Said more than once by a great leader, somebody who is often miss quoted by those that support Brexit. As they rightly say however he (Churchill) would be turning in his grave at the thought of them throwing it all away.

By the way he also wrote the initial charter of the European Court of Human Rights which was then rewritten in legal speak.

I am sure that those that fought in WW2 would be very unhappy with their children.

Back to the thread.....

I am not sure why people say they are spending hours printing out shed loads of paper?

We printed out my fathers last five years of tax returns direct from the tax website. if you need two copies (his and hers) just tell it to print 2 copies as they are in PDF format. Then copied the birth, death and marriage certificates so what's that 4 if your both alive plus the originals to go with the translations, another 4. Copy of last bank statement, letter from the mayor, EDF bill and the letter he got when he bought the house from the notary to say he and mother were the new owners, already in French so no translations required. A list of the required documents is on the Ministry or Interiors website.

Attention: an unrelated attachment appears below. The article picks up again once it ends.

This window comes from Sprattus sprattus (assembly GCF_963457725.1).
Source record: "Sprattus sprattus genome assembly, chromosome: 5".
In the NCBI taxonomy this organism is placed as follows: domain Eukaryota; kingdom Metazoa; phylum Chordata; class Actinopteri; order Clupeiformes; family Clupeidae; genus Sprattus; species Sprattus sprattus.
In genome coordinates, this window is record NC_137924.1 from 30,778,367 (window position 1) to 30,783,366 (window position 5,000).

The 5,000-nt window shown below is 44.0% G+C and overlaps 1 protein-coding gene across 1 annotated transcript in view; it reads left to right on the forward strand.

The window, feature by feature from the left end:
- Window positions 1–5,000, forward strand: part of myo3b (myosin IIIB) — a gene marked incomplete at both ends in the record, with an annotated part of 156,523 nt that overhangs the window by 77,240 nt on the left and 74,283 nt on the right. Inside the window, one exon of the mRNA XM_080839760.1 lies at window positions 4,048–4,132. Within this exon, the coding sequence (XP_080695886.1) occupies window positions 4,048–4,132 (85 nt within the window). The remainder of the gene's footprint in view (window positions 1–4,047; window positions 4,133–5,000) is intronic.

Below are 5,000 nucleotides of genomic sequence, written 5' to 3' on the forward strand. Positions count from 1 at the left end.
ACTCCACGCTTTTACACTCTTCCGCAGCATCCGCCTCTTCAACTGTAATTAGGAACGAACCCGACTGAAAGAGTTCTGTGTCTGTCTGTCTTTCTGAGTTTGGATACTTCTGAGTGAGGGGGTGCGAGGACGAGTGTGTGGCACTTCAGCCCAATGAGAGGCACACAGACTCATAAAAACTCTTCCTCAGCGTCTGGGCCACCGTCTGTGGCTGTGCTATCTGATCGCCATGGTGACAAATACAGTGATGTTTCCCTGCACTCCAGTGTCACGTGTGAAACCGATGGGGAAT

Somebody asked about how long it takes. The interview has to happen within a set time frame of 90 days from the time you ask for an appointment because some of the documents you need to produce can be no older than 90 days (bank statements and bills for example). Once you have visited them, it's not an interview, just fill in a form, they go through the paperwork and give you a receipt with one of your photos on it and take your fingerprints, its another 90 days wait for the card. This should be displayed in your prefecture and certainly at my fathers they have written in their average times which were a lot quicker. I think from the meeting to the SMS message to collect his CdS was 36 days then it was a week later that he picked it up. Collection of the card did not require an appointment.